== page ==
Mark your calendars for this year’s edition of Linguistics at Santa Cruz (LASC), the annual UCSC linguistics research conference at which second- and third-year graduate students present their research. The all-day event will take place on Saturday, March 18th, in Hum 1, Room 210. Eight talks are on the slate this year, covering a diverse range of subfields, including syntax, semantics, pragmatics, morphophonology, psycholinguistics, and numerous combinations therein, and spanning such languages as English, Cebuano, Georgian, Estonian, Chamorro, Hawai’i Creole, and Japanese. This year’s Distinguished Alumnus Lecture be given by Kyle Rawlins (Johns Hopkins), entitled “Unary ‘or'”. The full program can be found here. Don’t miss it!
This Tuesday, March 7th, there will be a colloquium talk given by Jennifer Smith (UNC), at 1:30pm in Hum 1, Room 210. Her talk is entitled “Unpacking the asymmetries in category-specific phonology,” and the abstract is given below:
Lexical category (N, A, V) has long been important for morphology and syntax. However, it turns out that even phonological phenomena—processes or phonotactics—sometimes apply differently to words of different lexical categories.
A typological survey of languages with category-specific phonology finds two striking asymmetries. First, category-specific phonology is skewed toward prosodic phenomena (accent, tone, word shape) rather than segmental or featural phenomena. Second, there is a hierarchy of phonological privilege N > A > V, where ‘privilege’ essentially means the ability to support greater phonological complexity.
This talk presents results from both formal phonological analysis and experimental-phonology data, arguing for the view that the skew toward prosodic phenomena comes about through extragrammatical factors (such as acquisition and diachronic change), while the hierarchy of privilege is a linguistic universal (though a ‘soft’ one that can be overcome in the face of data). Category-specific phonology has implications for theories of positional privilege in phonology; approaches to the phonology/morphosyntax interface; the formal modeling of markedness scales in natural language; and the investigation of learning biases in language acquisition and their effect on diachrony and typology.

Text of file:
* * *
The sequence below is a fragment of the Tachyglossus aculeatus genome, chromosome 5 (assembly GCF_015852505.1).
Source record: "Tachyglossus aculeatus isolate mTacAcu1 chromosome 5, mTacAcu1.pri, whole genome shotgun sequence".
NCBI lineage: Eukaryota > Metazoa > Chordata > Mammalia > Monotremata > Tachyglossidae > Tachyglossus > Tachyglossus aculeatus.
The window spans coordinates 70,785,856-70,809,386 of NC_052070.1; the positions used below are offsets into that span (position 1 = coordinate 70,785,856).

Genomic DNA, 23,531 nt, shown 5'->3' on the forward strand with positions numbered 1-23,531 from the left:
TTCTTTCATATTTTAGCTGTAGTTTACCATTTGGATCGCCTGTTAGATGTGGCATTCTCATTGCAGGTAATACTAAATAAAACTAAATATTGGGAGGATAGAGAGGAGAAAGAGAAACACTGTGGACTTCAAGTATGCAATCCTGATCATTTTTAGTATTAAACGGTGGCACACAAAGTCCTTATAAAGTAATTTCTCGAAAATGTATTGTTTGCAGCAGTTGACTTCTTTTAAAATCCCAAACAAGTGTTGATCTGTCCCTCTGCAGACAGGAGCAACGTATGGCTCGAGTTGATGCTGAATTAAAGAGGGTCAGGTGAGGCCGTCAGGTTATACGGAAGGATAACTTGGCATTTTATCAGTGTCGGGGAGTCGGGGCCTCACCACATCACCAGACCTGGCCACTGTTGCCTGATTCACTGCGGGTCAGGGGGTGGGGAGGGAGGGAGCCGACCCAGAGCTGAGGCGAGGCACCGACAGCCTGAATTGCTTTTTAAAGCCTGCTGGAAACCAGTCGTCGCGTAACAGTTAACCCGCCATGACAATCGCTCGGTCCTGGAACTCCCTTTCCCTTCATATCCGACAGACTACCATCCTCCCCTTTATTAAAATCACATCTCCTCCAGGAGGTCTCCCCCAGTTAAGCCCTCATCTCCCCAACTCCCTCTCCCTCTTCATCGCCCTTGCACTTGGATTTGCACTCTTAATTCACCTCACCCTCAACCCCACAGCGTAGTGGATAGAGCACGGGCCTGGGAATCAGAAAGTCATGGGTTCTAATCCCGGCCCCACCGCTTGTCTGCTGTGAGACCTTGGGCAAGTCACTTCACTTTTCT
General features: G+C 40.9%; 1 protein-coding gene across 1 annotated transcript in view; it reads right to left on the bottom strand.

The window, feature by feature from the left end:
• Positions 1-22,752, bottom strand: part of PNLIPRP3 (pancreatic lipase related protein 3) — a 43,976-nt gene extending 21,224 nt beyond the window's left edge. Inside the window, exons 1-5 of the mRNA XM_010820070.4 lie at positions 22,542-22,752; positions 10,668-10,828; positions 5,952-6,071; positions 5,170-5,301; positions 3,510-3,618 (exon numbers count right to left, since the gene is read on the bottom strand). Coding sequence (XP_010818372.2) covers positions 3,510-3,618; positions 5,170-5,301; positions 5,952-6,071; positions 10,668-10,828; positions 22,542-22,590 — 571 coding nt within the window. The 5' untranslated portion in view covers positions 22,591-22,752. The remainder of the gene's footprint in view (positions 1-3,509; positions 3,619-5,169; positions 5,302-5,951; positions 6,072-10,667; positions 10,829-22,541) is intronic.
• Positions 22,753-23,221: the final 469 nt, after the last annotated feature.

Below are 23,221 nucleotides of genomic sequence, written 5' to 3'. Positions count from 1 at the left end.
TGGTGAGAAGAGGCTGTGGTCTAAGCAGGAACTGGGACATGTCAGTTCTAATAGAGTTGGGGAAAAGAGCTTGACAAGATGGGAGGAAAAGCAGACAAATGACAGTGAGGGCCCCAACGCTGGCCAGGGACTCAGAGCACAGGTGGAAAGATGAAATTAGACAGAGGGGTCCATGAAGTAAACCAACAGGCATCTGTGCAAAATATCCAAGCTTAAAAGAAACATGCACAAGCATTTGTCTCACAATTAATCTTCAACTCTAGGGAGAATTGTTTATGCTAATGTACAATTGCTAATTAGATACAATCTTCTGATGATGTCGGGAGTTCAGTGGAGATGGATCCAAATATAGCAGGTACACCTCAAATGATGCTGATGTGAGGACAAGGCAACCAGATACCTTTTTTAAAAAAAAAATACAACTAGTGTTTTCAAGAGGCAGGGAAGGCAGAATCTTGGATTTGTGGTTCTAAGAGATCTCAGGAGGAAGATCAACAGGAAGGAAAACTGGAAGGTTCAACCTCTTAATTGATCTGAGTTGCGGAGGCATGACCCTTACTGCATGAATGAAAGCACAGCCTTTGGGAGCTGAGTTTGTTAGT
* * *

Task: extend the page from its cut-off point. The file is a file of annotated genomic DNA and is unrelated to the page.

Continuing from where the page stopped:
Next week, on Wednesday, March 15th, Ivy Sichel will be giving this quarter’s Distinguished Faculty Lecture for Stevenson College. The talk begins at 4:30pm in the Stevenson Fireside Lounge, with a reception to follow. Her lecture is entitled “Ideology and Identity in the Revival of Spoken Hebrew”, and you can read more about it in the blurb below.
The revival of Spoken Hebrew took place in Palestine in the early 20th century, and is often seen as a historically unique example of successful language revival. In this talk I suggest that Hebrew is also exemplary, of the ways in which our languages speak through us. What is special about Hebrew is that key properties of the revival process – its rapidity and recency – make it possible to track mechanisms by which broader ideologies (of nation, ancestry, class, gender, etc.) come to be embedded in the languages we speak. The talk will focus on East-West diasporic dynamics in the negotiation of accent for the new spoken Hebrew, and on the shifting values of authenticity and sincerity in the construction of the new native-born speech style.
This Thursday, March 2nd, Amanda Rysling (UMass Amherst) will be giving a colloquium talk at 1:30pm in Humanities 2, Room 259. Her talk is entitled “Preferential early attribution in segmental perception” and the abstract is given below.
Recognizing the speech we hear as the sounds of the languages we speak requires solving a parsing problem: mapping from the acoustic input we receive to the sounds and words we recognize as our language. The way that listeners do this impacts the phonologies of the world’s languages.